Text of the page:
Two Little Savages
By Ernest Thompson Seton

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Public Domain Books

XXXII

The New War Chief

Caleb had been very busy all the day before doing no one knew what, and Saryann was busy, too. She had been very busy for long, but now she was bustling. Then, it seems, Caleb had gone to Mrs. Raften, and she was very busy, and Guy made a flying visit to Mrs. Burns, and she had become busy. Thus they turned the whole neighbourhood into a “bee.”

For this was Sanger, where small gatherings held the same place as the club, theatre and newspaper do in the lives of city folk. No matter what the occasion, a christening, wedding or funeral, a logging, a threshing, a home-coming or a parting, the finishing of a new house or the buying of a new harness or fanning-mill, any one of these was ample grounds for one of their “talking bees"; so it was easy to set the wheels a-running.

At three o’clock three processions might have been seen wending through the woods. One was from Burns’s, including the whole family; one from Raften’s, comprising the family and the hired men; one from Caleb’s, made up of Saryann and many of the Boyles. All brought baskets.

They were seated in a circle on the pleasant grassy bank of the pond. Caleb and Sam took charge of the ceremonies. First, there were foot-races, in which Yan won in spite of his wounded arm, the city boy making a good second; then target-shooting and “Deer-hunting,” that Yan could not take part in. It was not in the programme, but Raften insisted on seeing Yan measure the height of a knot in a tree without going to it, and grinned with delight when he found it was accurate.

“Luk at that for eddication, Sam!” he roared. “When will ye be able to do the like? Arrah, but ye’re good stuff, Yan, an’ I’ve got something here’ll plase ye.”

Raften now pulled out his purse and as magistrate paid over with evident joy the $5 bounty due for killing the Lynx. Then he added: “An’ if it turns out as ye all claim” [and it did] “that this yer beast is the Sheep-killer instid av old Turk, I’ll add that other tin.”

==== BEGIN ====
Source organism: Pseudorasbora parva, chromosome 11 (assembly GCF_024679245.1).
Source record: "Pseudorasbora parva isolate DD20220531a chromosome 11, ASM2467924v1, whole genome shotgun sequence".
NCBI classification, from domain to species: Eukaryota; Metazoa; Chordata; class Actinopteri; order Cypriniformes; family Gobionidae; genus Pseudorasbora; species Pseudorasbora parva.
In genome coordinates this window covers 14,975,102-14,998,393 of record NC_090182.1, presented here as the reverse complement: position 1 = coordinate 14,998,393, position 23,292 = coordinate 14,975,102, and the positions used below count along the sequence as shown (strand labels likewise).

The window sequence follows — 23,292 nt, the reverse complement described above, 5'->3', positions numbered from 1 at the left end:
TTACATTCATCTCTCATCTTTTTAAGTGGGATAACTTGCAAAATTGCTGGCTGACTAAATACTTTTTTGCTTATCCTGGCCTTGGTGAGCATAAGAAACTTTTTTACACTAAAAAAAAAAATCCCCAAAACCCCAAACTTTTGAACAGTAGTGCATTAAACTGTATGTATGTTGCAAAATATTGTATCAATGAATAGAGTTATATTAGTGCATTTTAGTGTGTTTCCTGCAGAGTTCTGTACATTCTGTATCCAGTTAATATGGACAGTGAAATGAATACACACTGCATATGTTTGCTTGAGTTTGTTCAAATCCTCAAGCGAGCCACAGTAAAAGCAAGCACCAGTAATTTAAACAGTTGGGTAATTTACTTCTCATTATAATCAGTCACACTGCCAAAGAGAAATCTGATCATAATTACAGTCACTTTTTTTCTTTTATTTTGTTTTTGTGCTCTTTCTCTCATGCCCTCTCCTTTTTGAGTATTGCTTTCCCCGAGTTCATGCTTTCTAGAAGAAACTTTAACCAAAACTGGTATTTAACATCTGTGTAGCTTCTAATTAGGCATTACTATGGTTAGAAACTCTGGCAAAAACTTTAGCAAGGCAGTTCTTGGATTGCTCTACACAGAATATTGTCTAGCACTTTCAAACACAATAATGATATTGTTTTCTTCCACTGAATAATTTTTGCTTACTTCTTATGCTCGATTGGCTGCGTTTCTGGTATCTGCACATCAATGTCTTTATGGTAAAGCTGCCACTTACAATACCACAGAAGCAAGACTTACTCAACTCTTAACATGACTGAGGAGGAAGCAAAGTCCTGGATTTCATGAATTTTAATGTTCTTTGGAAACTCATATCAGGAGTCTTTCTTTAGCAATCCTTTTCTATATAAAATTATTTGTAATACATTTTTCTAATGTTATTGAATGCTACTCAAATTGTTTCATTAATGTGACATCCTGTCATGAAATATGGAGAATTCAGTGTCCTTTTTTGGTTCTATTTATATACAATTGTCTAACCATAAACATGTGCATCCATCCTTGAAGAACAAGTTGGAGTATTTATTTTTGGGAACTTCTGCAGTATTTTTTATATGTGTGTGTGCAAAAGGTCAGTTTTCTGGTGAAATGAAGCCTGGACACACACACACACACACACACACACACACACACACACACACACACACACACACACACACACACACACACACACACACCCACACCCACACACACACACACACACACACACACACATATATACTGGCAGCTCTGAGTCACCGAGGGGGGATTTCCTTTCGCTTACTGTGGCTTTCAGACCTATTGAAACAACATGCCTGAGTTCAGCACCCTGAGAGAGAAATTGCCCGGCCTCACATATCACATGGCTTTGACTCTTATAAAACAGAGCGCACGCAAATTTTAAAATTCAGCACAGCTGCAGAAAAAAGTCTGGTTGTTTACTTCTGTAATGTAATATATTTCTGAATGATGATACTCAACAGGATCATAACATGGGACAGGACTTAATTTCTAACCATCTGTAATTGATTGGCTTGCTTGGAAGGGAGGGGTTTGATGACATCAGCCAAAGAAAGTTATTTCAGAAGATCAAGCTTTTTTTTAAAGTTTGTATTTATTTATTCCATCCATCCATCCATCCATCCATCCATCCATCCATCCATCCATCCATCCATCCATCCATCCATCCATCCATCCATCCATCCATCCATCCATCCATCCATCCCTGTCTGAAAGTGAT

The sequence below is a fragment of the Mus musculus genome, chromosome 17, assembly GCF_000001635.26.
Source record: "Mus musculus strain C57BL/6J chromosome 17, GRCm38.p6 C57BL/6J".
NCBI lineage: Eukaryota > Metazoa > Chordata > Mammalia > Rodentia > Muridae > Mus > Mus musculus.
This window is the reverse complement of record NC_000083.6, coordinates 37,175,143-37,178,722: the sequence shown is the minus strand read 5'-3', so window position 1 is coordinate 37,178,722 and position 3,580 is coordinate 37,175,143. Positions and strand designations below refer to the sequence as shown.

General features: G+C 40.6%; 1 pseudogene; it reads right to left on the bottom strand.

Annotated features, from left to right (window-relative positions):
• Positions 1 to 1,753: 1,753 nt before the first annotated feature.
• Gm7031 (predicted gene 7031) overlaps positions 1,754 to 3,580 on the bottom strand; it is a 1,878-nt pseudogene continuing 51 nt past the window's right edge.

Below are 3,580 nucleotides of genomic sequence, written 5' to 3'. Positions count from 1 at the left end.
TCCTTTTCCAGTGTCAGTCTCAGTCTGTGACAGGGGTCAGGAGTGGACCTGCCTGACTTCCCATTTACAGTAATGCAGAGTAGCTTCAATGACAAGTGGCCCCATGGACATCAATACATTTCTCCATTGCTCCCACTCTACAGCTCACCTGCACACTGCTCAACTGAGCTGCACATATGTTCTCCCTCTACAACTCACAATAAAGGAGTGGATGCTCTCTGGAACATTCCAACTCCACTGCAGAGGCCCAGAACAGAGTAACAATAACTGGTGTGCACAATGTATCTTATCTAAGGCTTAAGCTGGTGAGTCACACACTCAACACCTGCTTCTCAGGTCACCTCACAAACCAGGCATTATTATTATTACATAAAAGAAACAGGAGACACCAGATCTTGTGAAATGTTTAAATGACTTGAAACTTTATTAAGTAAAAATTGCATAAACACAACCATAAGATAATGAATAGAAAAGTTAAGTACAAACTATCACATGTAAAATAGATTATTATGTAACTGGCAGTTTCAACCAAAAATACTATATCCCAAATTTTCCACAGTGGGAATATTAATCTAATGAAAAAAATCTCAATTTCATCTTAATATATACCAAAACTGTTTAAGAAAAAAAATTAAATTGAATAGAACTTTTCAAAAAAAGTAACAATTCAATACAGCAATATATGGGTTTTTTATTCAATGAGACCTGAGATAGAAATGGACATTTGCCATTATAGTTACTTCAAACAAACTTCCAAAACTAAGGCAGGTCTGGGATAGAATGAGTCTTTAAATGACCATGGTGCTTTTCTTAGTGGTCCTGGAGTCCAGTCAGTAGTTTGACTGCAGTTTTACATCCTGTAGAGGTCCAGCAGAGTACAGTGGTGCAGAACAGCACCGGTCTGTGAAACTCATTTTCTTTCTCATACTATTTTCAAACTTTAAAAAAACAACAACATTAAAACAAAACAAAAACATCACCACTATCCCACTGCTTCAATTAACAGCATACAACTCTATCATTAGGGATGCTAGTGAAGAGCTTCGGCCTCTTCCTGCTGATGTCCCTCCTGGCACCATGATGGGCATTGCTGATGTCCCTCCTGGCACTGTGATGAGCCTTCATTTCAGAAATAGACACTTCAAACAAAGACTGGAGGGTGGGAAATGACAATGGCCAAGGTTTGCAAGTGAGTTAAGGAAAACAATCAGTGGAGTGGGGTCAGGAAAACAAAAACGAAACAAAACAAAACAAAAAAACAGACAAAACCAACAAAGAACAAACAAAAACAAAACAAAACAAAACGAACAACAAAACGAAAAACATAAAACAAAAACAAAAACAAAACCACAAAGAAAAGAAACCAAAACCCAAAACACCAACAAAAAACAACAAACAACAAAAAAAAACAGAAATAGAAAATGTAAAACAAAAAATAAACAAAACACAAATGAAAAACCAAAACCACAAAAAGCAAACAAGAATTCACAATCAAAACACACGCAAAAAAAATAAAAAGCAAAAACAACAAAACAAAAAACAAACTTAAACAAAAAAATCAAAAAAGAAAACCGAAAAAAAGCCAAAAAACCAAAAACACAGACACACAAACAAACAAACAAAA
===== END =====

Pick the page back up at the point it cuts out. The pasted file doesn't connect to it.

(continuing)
Thus Yan came into the largest sum be had ever owned in his life.

Then the Indians went into their teepees. Caleb set up a stake in the ground and on that a new shield of wood covered with rawhide; over the rawhide was lightly fastened a piece of sacking.

The guests were in a circle around this; at one side were some skins–Yan’s Lynx and Coon–and the two stuffed Owls.

Then the drum was heard, “Tm-tum–tm-tum–tm-tum–tm-tum––" There was a volley of war-whoops, and out of the teepees dashed the Sanger Indians in full war paint.

  “Ki ki–ki yi–ki yi yi yi
  Ki yi–ki yi–ki yi yi yi!”

They danced in exact time to the two-measure of the drum that was pounded by Blackhawk. Three times round the central post with the shield they danced, then the drum stopped, and they joined in a grand final war-whoop and squatted in a circle within that of the guests.

The Great Woodpecker now arose–his mother had to be told who it was–and made a characteristic speech:

“Big Chiefs, Little Chiefs, and Squapooses of the Sanger Indians: A number of things has happened to rob this yer nation of its noble Head Chief; they kin never again expect to have his equal, but this yer assembly is for to pick out a new one. We had a kind of whack at it the other day, but couldn’t agree. Since then we had a hard trip, and things has cleared up some, same as puttin’ Kittens in a pond will tell which one is the swimmer, an’ we’re here to-day to settle it.”

Loud cries of “How–how–how–how–” while Blackhawk pounded the drum vigorously.

“O’ course different ones has different gifts. Now who in all this Tribe is the best runner? That’s Little Beaver.”

("How–how–how–how–how–” and drum.)

“That’s my drum, Ma!” said Guy aside, forgetting to applaud.

“Who is the best trailer and climber? Little Beaver, again, I reckon.”

("How–how–how–how–” and drum.)

("He can’t see worth a cent!” whispered Guy to his mother.)

“Who was it won the trial of grit at Garney’s grave? Why, it was Little Beaver.”

("An’ got pretty badly scared doin’ it!” was Guy’s aside.)

“But who was it shot the Cat-Owl plumb in the heart, an’ fit the Lynx hand to hand, not to speak of the Coon? Little Beaver every time.”

("He never killed a Woodchuck in his life, Ma!”)

“Then, again, which of us can lay all the others on his back? Little Beaver, I s’pose.”